“As the sales volume grows, we are looking at the possibility of opening a manufacturing site to build our mechanical equipment (in China),” Andrew Weiller, director of Purafil’s Asia unit, told GlobalAtlanta at the event. “We are very interested to be here, because Shandong is a good place to do that.”
Purafil’s systems clean the air at the Beijing International Airport‘s newest terminal and help preserve artifacts at many major Chinese museums, including the Shanghai Museum.
Veronica Caracciolo, who manages international accounts for industrial cleaning and maintenance supply provider Americo Manufacturing Co. Inc., said she made some promising connections at the event.
Americo, based in the Atlanta suburb of Acworth, exports to 60 countries, but currently it’s too expensive for the company to sell finished products in China. The company needs a Chinese partner who could import rolls of the cleaning pad material and then cut, package and sell them in the domestic market, Ms. Caracciolo told GlobalAtlanta.
Bill Poole, partner in charge of the international practice at Nelson Mullins and a key organizer of the Shandong event, said it was encouraging to see potential deals in the making.
Mr. Poole has worked in China since 1987, mostly helping U.S. companies enter that market.
“It is refreshing and very, very pleasing that before what was just Americans going to China, now it’s Chinese coming here,” he told a group of Chinese business leaders through a translator.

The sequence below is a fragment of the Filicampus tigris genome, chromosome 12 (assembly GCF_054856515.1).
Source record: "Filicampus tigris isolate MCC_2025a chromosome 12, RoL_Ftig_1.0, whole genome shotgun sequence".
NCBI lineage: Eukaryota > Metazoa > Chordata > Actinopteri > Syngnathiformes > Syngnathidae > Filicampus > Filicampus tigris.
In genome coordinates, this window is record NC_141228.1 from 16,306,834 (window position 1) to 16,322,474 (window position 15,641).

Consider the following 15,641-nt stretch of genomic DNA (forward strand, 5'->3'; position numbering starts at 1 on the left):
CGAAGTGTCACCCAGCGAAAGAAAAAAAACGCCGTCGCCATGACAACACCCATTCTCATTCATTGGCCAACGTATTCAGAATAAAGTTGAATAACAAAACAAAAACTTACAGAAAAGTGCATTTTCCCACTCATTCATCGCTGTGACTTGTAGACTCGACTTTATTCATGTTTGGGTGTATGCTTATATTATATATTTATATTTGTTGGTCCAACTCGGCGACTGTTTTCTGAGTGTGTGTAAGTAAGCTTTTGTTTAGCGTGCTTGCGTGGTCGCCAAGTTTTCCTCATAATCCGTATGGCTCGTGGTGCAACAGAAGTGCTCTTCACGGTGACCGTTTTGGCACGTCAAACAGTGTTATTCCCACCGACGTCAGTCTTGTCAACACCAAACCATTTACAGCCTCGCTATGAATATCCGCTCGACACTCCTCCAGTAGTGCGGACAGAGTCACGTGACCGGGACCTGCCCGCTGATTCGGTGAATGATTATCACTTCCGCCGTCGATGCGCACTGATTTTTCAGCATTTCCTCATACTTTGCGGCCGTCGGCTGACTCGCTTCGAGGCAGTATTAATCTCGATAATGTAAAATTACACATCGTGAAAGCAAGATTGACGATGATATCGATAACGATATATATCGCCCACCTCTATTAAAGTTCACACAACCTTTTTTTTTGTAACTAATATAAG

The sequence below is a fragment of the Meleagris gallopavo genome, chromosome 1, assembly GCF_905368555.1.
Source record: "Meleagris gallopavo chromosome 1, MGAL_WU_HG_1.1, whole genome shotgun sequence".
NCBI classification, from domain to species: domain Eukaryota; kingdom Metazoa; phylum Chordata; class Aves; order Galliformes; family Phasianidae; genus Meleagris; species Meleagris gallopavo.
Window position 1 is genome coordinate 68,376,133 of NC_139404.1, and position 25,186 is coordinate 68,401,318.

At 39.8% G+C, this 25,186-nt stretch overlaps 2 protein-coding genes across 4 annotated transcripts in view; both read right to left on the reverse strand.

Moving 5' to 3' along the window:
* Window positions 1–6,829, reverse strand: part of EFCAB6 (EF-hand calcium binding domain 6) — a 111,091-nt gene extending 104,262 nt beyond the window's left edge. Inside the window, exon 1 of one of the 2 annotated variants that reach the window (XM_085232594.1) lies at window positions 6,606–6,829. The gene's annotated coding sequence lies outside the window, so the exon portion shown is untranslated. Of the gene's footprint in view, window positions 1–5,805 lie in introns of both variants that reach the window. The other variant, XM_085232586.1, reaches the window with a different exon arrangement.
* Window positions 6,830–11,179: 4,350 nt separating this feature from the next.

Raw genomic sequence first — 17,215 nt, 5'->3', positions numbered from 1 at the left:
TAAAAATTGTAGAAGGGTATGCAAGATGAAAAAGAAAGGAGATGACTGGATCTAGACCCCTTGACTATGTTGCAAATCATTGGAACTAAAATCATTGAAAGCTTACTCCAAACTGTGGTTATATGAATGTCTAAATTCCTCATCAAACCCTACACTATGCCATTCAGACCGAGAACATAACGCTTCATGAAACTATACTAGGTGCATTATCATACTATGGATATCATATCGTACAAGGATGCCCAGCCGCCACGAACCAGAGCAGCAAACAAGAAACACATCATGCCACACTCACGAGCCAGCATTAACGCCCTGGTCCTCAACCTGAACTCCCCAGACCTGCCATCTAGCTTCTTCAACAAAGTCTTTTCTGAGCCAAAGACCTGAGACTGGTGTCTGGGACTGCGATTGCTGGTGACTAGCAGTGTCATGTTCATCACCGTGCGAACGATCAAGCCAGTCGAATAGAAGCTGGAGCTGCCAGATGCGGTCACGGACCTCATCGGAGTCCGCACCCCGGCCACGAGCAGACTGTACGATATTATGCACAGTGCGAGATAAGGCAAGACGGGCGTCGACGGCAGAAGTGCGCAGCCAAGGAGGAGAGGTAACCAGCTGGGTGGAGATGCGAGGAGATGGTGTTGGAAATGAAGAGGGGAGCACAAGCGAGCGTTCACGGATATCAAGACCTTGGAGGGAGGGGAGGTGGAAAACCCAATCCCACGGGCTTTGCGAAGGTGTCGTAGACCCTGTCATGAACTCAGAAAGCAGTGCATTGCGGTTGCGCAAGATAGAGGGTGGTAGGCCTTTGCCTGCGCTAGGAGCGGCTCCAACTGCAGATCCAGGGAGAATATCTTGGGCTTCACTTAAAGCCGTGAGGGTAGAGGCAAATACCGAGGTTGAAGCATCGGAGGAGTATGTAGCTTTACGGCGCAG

Olivia Wu, Chinamex USA’s new CEO, thinks her company can help make that process easier. Hosting the Hubei trade delegation is a good first step, but the company is still refining its business model in the U.S.
“This is a learning process for everybody. There is no model to be copied,” she told GlobalAtlanta in an interview.
Unlike Chinamex facilities in Amsterdam and Dubai, where merchandise is the focus, Chinamex USA is more about making introductions and offering services, although what exactly those will be is still being discussed.
“The ideal thing to do is to provide more specialized services,” she said. “We’ll see how this will go down the road.”
Ms. Wu concedes that Chinamex is not purely an incubator, though many have given it that title. While incubators usually house firms that have already plunged into a certain market, Chinamex’s companies are still testing the waters.
But despite items including jet skis, solar panels and industrial saws on display, Chinamex isn’t just a showroom either. Now with a staff of four, Chinamex fields e-mails and phone calls each week from U.S. companies looking to find business partners in China, and vice versa.
Ms. Wu envisions Chinamex helping novice Chinese investors – many of whom have never worked overseas – gain necessary skills and build product demand before taking on the risk of a U.S. investment.
“It won’t make sense for them to invest here until they have a good market,” she said.
Chinamex is currently operating the showroom, known as Hubei Enterprises (America) Center, through a deal with the province. The company might win a contract with another province by the end of this year, Ms. Wu said.